The trees and brush attract bugs and insects as they decay. They, in turn, attract small minnows and baitfish. The crappies aren’t far behind. And so, if you want to catch Kentucky River crappies, fish the trees and the brush along the bank. Fishing this stuff isn’t difficult but it does take some experience and the right attitude.

First, not all trees and bushes are created equal. The newer ones, with a little greenery on them, are by far the best. The theory is that the decaying greenery attracts bugs and insects which in turn attract small baitfish. The small baitfish then attract the larger predator fish such as crappies. Whether that’s right or wrong is arguable. What isn’t arguable is that crappies hide under them.

At times the crappies seem to prefer the outside bends where the water is deeper. But on other days the shallow, inside bends produce best. There’s no rhyme or reason to this so fish both until you find where they’re hiding the day you can go fishing.

Regardless of where it’s located, however, the best way to fish the greenery is with minnows — the smaller the better. Most anglers fish them under a small, quill style float. They toss the rig into the treetop’s thickest parts and let the minnow swim around. Others like to tight-line their offerings. Either way, the strategy is the same; get your bait into the thickest part of the tree you can and keep it there for as long as you can.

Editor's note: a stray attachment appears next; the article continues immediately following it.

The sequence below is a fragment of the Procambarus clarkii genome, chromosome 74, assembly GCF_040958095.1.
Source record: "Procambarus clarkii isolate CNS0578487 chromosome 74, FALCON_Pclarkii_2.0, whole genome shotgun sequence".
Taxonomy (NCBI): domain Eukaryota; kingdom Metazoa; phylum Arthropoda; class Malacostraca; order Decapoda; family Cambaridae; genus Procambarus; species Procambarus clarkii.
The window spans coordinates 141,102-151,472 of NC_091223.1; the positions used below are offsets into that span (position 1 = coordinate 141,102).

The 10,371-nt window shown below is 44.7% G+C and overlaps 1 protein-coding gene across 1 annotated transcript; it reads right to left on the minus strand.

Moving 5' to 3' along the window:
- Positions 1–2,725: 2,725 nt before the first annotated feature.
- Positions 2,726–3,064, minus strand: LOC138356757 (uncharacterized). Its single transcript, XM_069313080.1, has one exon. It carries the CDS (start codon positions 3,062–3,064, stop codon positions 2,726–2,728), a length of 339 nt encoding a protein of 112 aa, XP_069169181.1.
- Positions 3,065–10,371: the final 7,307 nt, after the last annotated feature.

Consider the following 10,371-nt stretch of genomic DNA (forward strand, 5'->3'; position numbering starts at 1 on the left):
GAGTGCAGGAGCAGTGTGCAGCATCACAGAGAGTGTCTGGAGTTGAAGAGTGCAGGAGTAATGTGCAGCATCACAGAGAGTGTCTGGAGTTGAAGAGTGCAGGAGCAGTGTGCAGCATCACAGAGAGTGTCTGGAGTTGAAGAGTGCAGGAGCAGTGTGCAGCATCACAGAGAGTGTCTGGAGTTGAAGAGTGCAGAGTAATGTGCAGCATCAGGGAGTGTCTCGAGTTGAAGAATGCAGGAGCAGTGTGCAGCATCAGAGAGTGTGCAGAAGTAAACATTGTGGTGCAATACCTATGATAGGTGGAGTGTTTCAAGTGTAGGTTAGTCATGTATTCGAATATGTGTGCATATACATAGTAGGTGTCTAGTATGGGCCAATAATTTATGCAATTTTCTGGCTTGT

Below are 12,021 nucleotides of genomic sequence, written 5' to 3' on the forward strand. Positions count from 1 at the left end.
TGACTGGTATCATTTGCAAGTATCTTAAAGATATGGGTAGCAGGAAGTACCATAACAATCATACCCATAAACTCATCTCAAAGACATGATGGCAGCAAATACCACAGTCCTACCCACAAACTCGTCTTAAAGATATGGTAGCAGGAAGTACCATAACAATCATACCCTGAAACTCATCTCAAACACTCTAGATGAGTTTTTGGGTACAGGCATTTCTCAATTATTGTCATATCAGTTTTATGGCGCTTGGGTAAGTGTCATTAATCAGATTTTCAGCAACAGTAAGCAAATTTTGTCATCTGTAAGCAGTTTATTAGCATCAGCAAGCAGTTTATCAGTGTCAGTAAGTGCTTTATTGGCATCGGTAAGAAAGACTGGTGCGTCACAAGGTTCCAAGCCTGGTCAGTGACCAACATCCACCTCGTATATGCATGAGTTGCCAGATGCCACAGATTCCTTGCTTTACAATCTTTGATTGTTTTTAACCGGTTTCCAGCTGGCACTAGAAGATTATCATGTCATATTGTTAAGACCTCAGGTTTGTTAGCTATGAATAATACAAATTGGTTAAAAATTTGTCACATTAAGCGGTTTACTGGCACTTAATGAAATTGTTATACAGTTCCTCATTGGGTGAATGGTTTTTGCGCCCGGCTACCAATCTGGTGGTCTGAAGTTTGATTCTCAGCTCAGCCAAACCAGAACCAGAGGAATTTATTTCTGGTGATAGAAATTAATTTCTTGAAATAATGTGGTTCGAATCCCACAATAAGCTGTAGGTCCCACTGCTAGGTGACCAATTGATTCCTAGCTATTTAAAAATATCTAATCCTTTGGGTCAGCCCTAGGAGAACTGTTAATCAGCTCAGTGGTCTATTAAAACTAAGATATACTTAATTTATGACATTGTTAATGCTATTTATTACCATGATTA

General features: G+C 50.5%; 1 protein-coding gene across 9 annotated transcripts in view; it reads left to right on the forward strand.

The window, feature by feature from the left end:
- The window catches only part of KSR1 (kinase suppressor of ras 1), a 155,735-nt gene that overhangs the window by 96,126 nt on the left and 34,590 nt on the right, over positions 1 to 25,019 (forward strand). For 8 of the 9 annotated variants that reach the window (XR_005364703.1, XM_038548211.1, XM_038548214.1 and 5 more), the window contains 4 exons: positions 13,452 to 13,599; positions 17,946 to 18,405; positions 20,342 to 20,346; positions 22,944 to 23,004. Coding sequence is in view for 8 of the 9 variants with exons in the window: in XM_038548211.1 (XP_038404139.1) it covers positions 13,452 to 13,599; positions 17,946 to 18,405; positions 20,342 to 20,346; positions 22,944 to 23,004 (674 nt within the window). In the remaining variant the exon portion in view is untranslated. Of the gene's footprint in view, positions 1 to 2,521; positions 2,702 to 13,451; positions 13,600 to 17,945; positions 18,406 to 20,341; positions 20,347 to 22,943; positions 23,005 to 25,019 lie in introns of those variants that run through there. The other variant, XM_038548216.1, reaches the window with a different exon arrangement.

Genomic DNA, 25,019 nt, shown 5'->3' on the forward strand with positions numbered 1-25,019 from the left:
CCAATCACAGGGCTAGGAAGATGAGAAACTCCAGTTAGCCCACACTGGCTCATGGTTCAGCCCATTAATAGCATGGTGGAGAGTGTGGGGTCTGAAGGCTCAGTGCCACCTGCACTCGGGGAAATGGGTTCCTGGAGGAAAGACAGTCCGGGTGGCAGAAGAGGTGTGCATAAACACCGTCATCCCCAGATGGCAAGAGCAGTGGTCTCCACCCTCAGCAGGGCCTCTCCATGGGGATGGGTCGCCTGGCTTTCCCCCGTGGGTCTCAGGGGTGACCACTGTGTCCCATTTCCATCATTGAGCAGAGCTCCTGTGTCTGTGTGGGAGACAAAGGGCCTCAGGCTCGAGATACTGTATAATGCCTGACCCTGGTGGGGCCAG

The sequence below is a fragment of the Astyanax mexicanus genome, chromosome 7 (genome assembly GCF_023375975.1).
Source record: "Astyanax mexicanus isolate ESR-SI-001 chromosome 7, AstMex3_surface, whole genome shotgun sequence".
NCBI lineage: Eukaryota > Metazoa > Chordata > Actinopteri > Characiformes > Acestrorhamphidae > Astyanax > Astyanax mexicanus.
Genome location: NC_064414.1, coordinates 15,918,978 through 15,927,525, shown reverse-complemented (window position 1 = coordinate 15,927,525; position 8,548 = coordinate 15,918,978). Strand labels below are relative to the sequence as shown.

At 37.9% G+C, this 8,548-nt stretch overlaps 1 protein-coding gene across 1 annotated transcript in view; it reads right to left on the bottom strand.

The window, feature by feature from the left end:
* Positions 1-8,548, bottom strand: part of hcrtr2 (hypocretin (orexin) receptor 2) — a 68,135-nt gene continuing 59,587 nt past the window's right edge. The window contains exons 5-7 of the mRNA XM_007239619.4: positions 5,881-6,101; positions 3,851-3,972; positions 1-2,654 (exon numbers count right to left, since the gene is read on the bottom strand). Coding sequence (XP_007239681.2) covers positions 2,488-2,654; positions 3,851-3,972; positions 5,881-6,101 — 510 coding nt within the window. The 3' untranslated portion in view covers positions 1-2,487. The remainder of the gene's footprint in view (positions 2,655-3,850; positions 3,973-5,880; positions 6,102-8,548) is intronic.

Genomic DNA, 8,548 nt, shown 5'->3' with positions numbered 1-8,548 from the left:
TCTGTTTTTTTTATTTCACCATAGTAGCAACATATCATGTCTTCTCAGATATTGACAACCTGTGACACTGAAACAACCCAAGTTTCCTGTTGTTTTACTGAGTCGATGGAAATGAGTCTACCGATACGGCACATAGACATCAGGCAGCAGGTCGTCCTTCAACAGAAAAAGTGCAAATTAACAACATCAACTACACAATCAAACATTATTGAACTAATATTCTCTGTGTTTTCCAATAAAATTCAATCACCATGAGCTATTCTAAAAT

But getting them to bite is only half the battle. After that, you’ve got to figure a way to get them out of that tangled mess and into your boat. Heavy line will help some. The water’s dark and dingy most of the time so heavy line won’t affect your bite. This is also a good place for some of the newer fluorocarbons.

Light, thin-wire hooks are another option. If the fish does get hung you can often pull the hook out with moderate sized line. True you’ll loose the fish but at least you’ll still have your rig.

No matter how you fish or with what take along a bag of hooks, a half-ton of split shots and plenty of line and bobbers. You’ll need them before the day is over.